Band Pass Filter A band-pass filter is a circuit which is designed to pass signals only in a certain band of frequencies while attenuating all signals outside this band. The parameters of importance in a bandpass filter are the high and low cut-off frequencies (fH and fl), the bandwidth (BW), the centre frequency fc, centre-frequency gain, and the selectivity or Q. There are basically two types of bandpass filters viz wide bandpass and narrow bandpass filters. Unfortunately, there is no set dividing line between the two. However, a bandpass filter is defined as a wide bandpass if its figure of…

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Higher Order Filters

Higher Order Filters From the discussion made so far on the filters, it may be concluded that in the stopband the gain of the filter changes at the rate of 20 db/decade for first-order filters and 40 db/decade for second-order filters. This means that as the order of the filter is increased, the actual stopband response of the filter approaches its ideal stopband characteristics. In general, a third-order filter produces 60 db/decade, a fourth-order filter produces 80 db/decade and so on. Higher-order filters, such as third, fourth, fifth, and so on, are built simply by using the first and second-order…

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Butterworth Filter

In many low-pass filter applications it is necessary that the closed-loop gain is as close to unity as possible within the passband. The Butterworth filter is best suited for such applications. This filter is also called a maximally flat or flat-flat filter. Ideal and the practical frequency responses for three types of Butterworth low-pass filters are depicted in fig. (a) by solid line and dashed lines respectively. As the roll-off becomes steeper, they approach the ideal filter characteristics more closely. Butterworth Filters The frequency responses for three types of high-pass Butterworth filters are shown in fig. (b). By contrast, for…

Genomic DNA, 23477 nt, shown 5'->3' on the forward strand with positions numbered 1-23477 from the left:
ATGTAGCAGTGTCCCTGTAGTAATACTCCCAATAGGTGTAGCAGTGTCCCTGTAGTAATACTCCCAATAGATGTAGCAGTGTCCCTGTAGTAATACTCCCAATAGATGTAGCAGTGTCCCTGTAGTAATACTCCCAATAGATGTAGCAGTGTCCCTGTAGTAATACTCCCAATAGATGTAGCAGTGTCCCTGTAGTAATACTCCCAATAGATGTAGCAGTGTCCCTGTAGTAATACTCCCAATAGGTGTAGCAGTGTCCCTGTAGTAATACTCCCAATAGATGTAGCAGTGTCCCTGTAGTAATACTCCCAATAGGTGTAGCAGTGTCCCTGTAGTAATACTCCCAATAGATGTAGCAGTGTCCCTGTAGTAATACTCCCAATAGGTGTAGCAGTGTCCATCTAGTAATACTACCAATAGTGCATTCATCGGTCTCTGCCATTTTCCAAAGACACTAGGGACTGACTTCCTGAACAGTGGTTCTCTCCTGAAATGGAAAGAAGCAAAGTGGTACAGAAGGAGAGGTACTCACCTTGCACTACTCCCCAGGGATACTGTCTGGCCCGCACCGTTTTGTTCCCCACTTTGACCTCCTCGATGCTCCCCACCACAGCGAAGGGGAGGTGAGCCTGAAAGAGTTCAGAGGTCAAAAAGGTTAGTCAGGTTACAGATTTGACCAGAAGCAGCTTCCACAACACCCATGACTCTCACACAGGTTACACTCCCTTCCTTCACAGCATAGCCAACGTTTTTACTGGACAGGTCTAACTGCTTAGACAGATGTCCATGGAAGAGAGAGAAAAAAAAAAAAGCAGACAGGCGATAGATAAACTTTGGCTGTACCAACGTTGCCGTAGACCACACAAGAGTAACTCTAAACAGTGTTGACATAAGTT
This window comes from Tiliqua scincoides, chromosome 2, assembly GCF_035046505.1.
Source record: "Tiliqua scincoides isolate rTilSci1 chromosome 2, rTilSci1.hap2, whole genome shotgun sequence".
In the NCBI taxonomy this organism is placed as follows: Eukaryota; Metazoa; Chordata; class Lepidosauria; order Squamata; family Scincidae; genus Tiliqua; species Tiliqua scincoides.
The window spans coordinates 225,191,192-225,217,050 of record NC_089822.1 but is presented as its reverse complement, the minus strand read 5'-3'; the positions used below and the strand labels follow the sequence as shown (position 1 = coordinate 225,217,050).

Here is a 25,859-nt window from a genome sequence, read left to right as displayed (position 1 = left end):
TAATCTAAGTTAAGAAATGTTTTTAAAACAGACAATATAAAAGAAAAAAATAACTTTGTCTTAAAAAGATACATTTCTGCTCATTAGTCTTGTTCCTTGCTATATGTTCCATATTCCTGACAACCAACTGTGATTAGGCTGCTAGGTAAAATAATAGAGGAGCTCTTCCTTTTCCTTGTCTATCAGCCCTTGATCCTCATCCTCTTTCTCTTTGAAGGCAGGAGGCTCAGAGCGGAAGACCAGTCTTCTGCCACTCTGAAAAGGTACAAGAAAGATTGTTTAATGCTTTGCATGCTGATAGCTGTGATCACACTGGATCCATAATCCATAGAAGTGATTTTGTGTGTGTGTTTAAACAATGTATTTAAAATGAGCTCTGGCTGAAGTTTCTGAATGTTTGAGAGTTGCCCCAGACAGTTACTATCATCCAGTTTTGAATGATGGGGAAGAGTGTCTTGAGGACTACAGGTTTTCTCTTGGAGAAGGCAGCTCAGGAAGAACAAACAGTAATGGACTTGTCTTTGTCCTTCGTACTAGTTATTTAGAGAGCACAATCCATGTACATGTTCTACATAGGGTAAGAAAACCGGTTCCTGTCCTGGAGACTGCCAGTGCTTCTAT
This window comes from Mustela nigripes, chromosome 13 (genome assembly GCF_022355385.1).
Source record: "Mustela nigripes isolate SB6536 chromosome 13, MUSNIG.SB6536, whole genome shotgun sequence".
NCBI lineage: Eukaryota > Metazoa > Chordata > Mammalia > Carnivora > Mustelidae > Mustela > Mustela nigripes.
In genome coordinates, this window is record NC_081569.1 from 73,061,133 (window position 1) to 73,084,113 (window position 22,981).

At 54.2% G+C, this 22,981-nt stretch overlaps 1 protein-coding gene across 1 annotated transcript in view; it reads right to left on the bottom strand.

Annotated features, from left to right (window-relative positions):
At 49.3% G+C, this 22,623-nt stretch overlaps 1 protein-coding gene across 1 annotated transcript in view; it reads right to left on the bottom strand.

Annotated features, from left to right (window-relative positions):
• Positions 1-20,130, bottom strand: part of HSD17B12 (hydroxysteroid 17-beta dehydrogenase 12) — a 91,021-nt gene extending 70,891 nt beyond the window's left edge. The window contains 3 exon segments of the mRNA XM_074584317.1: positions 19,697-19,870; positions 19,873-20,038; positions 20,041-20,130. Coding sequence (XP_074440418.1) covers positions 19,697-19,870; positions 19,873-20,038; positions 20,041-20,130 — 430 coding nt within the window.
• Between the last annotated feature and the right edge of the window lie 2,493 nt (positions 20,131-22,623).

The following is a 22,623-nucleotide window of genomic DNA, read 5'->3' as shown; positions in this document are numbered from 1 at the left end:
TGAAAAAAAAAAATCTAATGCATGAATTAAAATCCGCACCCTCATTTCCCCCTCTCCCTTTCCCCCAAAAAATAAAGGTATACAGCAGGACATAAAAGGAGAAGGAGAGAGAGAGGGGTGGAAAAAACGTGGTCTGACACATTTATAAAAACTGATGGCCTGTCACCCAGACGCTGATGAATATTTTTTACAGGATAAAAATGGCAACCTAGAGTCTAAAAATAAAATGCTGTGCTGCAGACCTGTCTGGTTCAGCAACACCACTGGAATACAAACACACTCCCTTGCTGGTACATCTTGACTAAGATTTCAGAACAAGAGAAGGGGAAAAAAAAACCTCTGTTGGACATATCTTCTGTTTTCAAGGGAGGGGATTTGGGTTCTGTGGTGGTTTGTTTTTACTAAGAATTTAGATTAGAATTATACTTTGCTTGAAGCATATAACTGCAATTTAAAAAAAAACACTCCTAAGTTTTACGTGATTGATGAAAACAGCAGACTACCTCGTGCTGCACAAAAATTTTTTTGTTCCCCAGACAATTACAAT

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Classification of Active Filters

The most widely used active filters are (i)                 low-pass (ii)                 high-pass (iii)                band-pass (iv)               band-stop or band reject (also called the band-elimination or notch) and (v)                 all-pass filters. All of these filters use op-amps as the active elements and R-C networks. Although the 741 type op-amp operates satisfactorily in these filter circuits, high­-speed op-amps like the LM 318 or ICL 8017 improve the performance of the filter circuits through their increased slew rates and higher unity GBW. Low Pass Filter: A low-pass filter has a constant gain from 0 Hz to a high cut-off frequency fH. Therefore the bandwidth is…

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Active and Passive filters

Active and Passive filters – A Comparison: The simplest approach to building a filter is with passive components (resistors, capacitors, and inductors). In the R-F range it works quite well but with the lower frequencies, inductors create problems. AF inductors are physically larger and heavier, and therefore expensive. For lower frequencies the inductance is to be increased which needs more turns of wire. It adds to the series resistance which degrades the inductor’s performance. Input and output impedances of passive filters are both a problem, especially below RF. The input impedance is low, that loads the source, and it varies…